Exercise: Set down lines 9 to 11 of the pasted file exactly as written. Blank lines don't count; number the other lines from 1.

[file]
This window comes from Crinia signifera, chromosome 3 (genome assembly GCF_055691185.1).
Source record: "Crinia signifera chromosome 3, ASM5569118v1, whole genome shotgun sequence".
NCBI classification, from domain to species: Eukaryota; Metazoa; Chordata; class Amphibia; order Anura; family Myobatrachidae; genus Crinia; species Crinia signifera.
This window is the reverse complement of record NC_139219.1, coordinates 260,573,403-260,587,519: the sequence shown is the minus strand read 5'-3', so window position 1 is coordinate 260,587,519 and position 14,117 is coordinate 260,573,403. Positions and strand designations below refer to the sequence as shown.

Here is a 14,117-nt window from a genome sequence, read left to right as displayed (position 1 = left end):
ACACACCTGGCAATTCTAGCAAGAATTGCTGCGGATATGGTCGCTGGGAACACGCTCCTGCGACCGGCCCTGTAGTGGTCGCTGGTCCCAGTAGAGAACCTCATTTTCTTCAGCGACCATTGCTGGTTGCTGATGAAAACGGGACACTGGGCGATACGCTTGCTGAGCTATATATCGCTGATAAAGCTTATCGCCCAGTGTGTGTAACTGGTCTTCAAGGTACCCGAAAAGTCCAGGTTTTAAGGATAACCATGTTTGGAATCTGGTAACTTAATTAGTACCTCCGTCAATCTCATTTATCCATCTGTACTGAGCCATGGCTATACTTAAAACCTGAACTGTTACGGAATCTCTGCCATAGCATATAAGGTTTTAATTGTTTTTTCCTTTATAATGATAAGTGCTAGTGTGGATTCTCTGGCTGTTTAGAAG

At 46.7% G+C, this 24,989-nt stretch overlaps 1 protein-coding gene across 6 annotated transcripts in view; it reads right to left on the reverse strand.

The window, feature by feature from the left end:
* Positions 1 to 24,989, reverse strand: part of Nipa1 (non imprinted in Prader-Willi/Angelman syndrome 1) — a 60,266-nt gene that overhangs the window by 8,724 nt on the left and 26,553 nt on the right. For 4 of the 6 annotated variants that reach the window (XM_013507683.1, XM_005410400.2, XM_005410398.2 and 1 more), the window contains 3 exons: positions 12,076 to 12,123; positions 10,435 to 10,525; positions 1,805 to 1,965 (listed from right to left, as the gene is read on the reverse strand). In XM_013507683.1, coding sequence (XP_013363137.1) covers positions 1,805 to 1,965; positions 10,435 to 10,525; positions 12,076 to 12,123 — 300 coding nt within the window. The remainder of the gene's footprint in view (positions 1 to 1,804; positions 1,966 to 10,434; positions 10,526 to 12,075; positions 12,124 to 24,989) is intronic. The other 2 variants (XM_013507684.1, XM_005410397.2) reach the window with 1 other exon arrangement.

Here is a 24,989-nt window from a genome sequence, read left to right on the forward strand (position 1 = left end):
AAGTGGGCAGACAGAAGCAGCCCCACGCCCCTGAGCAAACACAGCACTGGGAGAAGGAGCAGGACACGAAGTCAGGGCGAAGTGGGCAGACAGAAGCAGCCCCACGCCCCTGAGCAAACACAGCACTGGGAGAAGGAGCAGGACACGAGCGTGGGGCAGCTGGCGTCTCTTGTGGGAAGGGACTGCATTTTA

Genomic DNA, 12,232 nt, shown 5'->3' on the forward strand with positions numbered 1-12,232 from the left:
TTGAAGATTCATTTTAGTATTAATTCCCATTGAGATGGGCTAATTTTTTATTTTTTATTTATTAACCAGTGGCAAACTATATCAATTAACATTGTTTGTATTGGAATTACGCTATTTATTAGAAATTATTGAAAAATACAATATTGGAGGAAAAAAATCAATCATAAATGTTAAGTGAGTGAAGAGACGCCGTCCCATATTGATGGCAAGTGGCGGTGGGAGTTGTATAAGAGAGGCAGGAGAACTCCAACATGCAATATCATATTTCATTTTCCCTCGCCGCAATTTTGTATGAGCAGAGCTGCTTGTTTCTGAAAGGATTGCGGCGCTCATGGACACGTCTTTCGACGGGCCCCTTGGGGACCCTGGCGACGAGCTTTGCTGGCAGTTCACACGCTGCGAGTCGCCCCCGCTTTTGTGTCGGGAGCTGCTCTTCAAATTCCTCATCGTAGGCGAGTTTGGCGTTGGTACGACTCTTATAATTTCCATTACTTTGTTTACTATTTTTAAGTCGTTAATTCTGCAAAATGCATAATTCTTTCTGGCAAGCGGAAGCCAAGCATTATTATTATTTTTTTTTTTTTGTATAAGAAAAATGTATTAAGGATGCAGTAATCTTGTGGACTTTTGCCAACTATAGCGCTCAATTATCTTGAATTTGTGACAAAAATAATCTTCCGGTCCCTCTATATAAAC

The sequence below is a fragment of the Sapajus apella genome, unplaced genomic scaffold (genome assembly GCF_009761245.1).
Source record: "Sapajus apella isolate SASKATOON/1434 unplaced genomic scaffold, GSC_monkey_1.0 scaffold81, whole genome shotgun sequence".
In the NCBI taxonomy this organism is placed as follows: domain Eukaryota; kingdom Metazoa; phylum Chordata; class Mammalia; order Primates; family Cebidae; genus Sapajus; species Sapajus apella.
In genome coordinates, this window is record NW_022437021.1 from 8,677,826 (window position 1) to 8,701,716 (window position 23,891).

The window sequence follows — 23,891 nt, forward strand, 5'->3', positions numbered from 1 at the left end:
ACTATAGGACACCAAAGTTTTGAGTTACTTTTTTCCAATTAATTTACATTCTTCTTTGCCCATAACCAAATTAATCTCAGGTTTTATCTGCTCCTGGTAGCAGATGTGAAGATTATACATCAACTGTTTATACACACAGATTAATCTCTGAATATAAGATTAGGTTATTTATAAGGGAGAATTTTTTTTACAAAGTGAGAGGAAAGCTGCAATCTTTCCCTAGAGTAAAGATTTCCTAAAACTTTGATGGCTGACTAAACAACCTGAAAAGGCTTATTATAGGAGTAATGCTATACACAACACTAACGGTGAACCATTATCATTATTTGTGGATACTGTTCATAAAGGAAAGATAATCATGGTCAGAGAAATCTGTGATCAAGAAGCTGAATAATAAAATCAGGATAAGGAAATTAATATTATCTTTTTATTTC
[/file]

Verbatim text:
* Positions 1 to 24,989, reverse strand: part of Nipa1 (non imprinted in Prader-Willi/Angelman syndrome 1) — a 60,266-nt gene that overhangs the window by 8,724 nt on the left and 26,553 nt on the right. For 4 of the 6 annotated variants that reach the window (XM_013507683.1, XM_005410400.2, XM_005410398.2 and 1 more), the window contains 3 exons: positions 12,076 to 12,123; positions 10,435 to 10,525; positions 1,805 to 1,965 (listed from right to left, as the gene is read on the reverse strand). In XM_013507683.1, coding sequence (XP_013363137.1) covers positions 1,805 to 1,965; positions 10,435 to 10,525; positions 12,076 to 12,123 — 300 coding nt within the window. The remainder of the gene's footprint in view (positions 1 to 1,804; positions 1,966 to 10,434; positions 10,526 to 12,075; positions 12,124 to 24,989) is intronic. The other 2 variants (XM_013507684.1, XM_005410397.2) reach the window with 1 other exon arrangement.

Here is a 24,989-nt window from a genome sequence, read left to right on the forward strand (position 1 = left end):
AAGTGGGCAGACAGAAGCAGCCCCACGCCCCTGAGCAAACACAGCACTGGGAGAAGGAGCAGGACACGAAGTCAGGGCGAAGTGGGCAGACAGAAGCAGCCCCACGCCCCTGAGCAAACACAGCACTGGGAGAAGGAGCAGGACACGAGCGTGGGGCAGCTGGCGTCTCTTGTGGGAAGGGACTGCATTTTA